With Tom Hanks, Mark Rylance, Amy Ryan, Austin Stowell, Alan Alda, Jesse Plemons.
Bridge of Spies recalls an exchange of one spy for another during the Cold War. The movie has a spy vs spy feel to it, as if the comic strip by Mad magazine were populated with real life players. Several scenes with mirrors emphasize this reciprocal, tit for tat political climate that pitted the United States against the USSR. The movie opens with the Russian spy Rudolf Abel (Mark Rylance) painting his self portrait in a mirror. Later, a judge who will decide his fate prepares for a night out in front of a mirror. For every step the USSR takes to perform nefarious deeds, the US does the same.
Scenes with Abel’s lawyer preparing for trial are followed by scenes of the mission of Gary Powers, a young pilot about to spy on enemy terrain from 75,000 feet with very sophisticated cameras. Secret cameras employed to catch evildoers feel contemporary. Spielberg’s expertise as a storyteller includes a tense, dark tone in a nation where no one trusts anyone suspected of being a Communist. The CIA were dogged in their commitment to the capture of spies. This doggedness sometimes skipped the rule of law. One of the CIA operatives snarls at Donovan (Tom Hanks), the lawyer defending Abel: “Don’t go boy scout on me. There are no rules here.” As a result of exchanges like this, Donovan becomes more determined to provide due process.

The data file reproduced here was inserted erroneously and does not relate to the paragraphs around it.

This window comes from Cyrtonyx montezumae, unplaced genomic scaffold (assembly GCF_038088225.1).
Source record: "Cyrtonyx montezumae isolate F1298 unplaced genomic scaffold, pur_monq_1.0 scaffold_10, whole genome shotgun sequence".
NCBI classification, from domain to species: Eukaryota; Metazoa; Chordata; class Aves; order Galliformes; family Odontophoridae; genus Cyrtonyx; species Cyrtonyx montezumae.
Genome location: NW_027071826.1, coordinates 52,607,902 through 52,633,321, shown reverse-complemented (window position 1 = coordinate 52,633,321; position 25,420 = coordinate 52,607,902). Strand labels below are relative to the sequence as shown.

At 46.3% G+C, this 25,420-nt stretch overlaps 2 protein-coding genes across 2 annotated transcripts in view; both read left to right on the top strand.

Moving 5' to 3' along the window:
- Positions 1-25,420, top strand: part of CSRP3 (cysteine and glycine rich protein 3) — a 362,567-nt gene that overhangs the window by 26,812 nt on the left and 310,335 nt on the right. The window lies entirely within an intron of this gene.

In a time when suspected enemies of the state are locked up without rights (in Guantanamo) or subject to military tribunals which do not follow the rule of law, the movie does not seem about a long ago era. The performances are excellent, especially Mark Rylance as Abel. He can turn a pared down phrase into a punch line. Hanks’ brow is as furrowed as a bloodhound as he does his best to match the excellence of the British actor.
A nickel that Abel can slice open with a razor contains secret information from the Russians. American pilots are provided cyanide in the shape of a needle inserted into a narrow coin. This was intended to be used if you were caught by the enemy, as Gary Powers is. There it is again, that mirror image of deceit, using a coin, a bit of money.
Meanwhile, civilians have other problems. School children practice duck and cover drills. Donovan’s young son prepares to survive by filling his bathtub and sink with water. As predicted, Donovan is shunned by his association with Abel, and at one point his family is threatened by violence. After Abel is convicted, Donovan’s law partner (Alan Alda) does not expect him to bring the case to the Supreme Court on appeal for procedural reasons. That Donovan does so as a matter of conscience turns out to be a wise strategic move.
The movie is about something more than just the Cold War. It is about relationships and common ground. It shows how art can bring us solace. When Abel returns to the USSR, he leaves a gift for Donovan, which may seem slightly sentimental, but there is also something well earned in the tears it might make you shed. How do two people grow to love each other? Through mutual respect, and shared struggle. This is what the two men do — Abel and his representative.
In a time of polarized politics, I wish it happened more.